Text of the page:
Similarly, to a website, the importance or rather the encouragement is in terms of the number of visitors to that site. In that sense, the number, a hundred thousand, 100,000 is very significant. To achieve that land mark for a website that focuses on a small tribal community with great traditions, confined within the four geographical boundaries called ‘Seemay/ Naadu’ in the beautiful blue mountains [the Nilgiris], also known as  ‘four’ mountains [Naakku Betta] in Badaga, is a matter of great pride and honour.
A few years back, when you were craving for a website on or about Badaga, the only one was USA based Rabin’s . The website made me wonder why not start a website or rather a blog on, of and about the Badagas of the Blue Mountains. To give more info on Badaga, the language and people.
What started as a hobby and urge to give accurate, authentic and unknown information as a ‘pay back’ to the community I belong to and be proud of, has grown into an ambition and obsession. The more I dig into our history, origin, customs, culture, language and traditions the more is the motivation and the determination to give gleamed information to the youth of the community in particular and to the public in general.
Needless to say the journey is one heck of an unknown but highly interesting and satisfying one. The motivation and encouragement comes from the constant stream of comments that I receive every day.
More than anything else, the ‘nasha’ comes when I look at the number of visitors. More than a hundred visitors for so many days, months and years! Simply AMAZING !! There must be something right and interesting in what appears in my website or rather, my weblog if I can boast of a hundred thousand visitors, nay honourable guests and friends so far. Special thanks to for being the original trigger of the ambition that has been largely fulfilled.
All I can say, with hands folded and head bowed, THANK YOU ALL from the bottom of my heart.
Wing Commander Bellie Jayaprakash

‘Cricket’ played by the ancient Badagas?

These are the cricket crazy days. Life comes to a standstill when a ‘live’ match comes on the TV, that too when a twenty 20 match involving India is played everything else is forgotten.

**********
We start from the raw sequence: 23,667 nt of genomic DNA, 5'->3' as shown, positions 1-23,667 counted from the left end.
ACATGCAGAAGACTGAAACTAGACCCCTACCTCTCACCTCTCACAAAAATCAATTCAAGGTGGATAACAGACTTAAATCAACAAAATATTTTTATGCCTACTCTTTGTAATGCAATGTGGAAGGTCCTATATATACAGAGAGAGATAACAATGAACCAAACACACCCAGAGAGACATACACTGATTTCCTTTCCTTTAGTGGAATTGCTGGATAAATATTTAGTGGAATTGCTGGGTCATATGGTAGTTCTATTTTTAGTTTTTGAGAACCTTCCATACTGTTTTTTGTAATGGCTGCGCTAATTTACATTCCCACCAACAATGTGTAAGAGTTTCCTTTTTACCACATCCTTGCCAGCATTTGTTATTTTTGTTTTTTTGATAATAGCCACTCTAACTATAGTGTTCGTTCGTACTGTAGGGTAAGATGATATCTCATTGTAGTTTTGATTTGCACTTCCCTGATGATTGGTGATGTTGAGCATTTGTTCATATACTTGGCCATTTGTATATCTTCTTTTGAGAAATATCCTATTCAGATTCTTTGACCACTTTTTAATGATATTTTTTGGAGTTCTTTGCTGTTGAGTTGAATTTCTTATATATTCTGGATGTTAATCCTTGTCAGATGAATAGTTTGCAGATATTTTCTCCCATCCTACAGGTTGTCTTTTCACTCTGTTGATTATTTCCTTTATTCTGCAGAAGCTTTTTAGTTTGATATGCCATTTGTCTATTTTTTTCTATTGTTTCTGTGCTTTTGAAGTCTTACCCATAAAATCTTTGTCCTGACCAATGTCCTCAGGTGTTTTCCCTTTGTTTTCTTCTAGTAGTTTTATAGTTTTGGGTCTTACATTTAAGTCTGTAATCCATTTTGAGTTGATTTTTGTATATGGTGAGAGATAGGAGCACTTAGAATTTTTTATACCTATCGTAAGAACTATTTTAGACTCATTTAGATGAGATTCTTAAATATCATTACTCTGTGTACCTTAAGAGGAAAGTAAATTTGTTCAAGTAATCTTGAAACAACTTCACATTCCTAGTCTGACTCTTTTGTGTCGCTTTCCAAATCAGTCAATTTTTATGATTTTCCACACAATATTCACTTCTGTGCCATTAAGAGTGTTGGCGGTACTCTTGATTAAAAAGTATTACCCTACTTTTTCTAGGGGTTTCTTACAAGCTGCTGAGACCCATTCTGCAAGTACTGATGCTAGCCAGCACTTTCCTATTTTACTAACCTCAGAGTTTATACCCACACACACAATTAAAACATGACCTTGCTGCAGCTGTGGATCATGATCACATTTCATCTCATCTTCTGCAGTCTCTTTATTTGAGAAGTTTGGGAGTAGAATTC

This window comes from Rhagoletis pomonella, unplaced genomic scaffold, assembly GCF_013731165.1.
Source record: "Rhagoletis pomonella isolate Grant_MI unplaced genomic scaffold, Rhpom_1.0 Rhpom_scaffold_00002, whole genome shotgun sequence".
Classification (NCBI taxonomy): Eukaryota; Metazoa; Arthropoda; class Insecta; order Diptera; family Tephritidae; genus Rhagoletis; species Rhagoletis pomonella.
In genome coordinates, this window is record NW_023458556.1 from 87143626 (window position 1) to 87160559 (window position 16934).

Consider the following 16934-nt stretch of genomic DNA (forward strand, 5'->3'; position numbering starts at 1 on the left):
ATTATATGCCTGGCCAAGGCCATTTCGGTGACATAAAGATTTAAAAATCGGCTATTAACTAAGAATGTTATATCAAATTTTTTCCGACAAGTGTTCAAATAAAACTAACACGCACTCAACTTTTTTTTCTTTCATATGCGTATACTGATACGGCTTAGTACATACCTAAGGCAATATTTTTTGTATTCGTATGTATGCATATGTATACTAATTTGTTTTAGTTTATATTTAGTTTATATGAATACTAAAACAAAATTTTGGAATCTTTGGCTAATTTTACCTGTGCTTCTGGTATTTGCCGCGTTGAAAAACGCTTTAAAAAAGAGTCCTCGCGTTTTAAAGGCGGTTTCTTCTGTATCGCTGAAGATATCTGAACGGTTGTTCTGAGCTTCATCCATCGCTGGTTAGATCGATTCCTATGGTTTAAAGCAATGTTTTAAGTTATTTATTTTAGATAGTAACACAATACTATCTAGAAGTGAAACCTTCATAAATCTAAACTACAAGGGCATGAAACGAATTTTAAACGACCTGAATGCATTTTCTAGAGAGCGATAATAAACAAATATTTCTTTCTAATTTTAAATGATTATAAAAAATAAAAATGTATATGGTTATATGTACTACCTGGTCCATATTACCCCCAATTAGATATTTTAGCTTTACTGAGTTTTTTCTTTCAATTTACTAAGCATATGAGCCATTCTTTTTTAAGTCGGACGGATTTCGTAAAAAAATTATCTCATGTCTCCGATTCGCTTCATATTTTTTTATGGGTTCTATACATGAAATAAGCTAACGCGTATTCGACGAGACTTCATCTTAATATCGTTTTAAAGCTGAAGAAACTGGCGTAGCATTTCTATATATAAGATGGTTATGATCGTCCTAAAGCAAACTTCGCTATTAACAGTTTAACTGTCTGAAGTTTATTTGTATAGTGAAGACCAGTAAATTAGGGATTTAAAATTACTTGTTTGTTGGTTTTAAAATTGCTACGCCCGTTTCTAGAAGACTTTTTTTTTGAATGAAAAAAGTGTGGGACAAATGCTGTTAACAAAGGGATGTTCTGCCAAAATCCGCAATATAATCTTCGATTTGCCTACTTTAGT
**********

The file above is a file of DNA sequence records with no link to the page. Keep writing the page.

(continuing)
But do you know that ancient Badagas played this game in a slightly different format called ‘Sendu Hoovadhu [Hitting the ball]’?
One of the important festivals in olden days was “Dodda Habba [Big Festival]” which was celebrated as a homage to and in remembrance of the ancestors. An important item of the festival was ‘Sendu Hoovadhu’ or hitting the ball. A ball made out of old cloth or the hay/husk is tossed up and hit by a ‘flatish’ stick by a ‘batter’ towards the ‘fielders’ a little distance away. If the ball is caught, he is ‘out’ and the ‘catcher’ gets to ‘bat’. Something akin to the ‘catching practice’ of these days.
Before the ball is hit, the ‘batter’ asks the filders ‘Haakkaakka [shall I hit?]’ and the fielders reply in unison ‘Haakku [hit]’. The honour of starting the game as the ‘opening batsman’ goes to the Poojari [priest] of the village temple followed by the Gowda [headman] and an elder.[info from Sivaji Raman’s ‘Badaga Samudhayam‘]
Kerban Bella Gowder has immortalised this ‘game’ in one of the songs of Berada Bellie ballad as ” Appa hoodha sendu, endu halla maduna buddhu hadadhay [the ball hit by father has fallen on the bank of the river]”
By the way, a visitor Martin Parker (, from the USA, writes : –
I was wondering someone might be able to tell me how one would say “I love you” in Badaga
I am clean bowled. That is an interesting question. The exact translation for ‘love’ is a little tricky, it could be ‘gava’ [ more of a context for loving the children, elders , relatives etc. ‘priya’ is more for liking than I suppose for loving.
If you have to tell your lover, it could be, in my opinion, ‘Na ninna Virumbinay – I like you ‘, ‘Nee enaga hidithra – you are liked by me’.
Closest could be, ‘Naa ninna PRIYA maadinay‘ [Naa – I, Ninna – You, Priya – love, Maadinay – doing] – Wg Cdr JP
Martin Parker replies :-
Thank you very much for your reply.
I am from the United States, but I have long been fascinated by how many different languages there are around the world, and I enjoy collecting phrases and trying to understand how different languages are put together, so your explanations were very interesting. Thanks again…Martin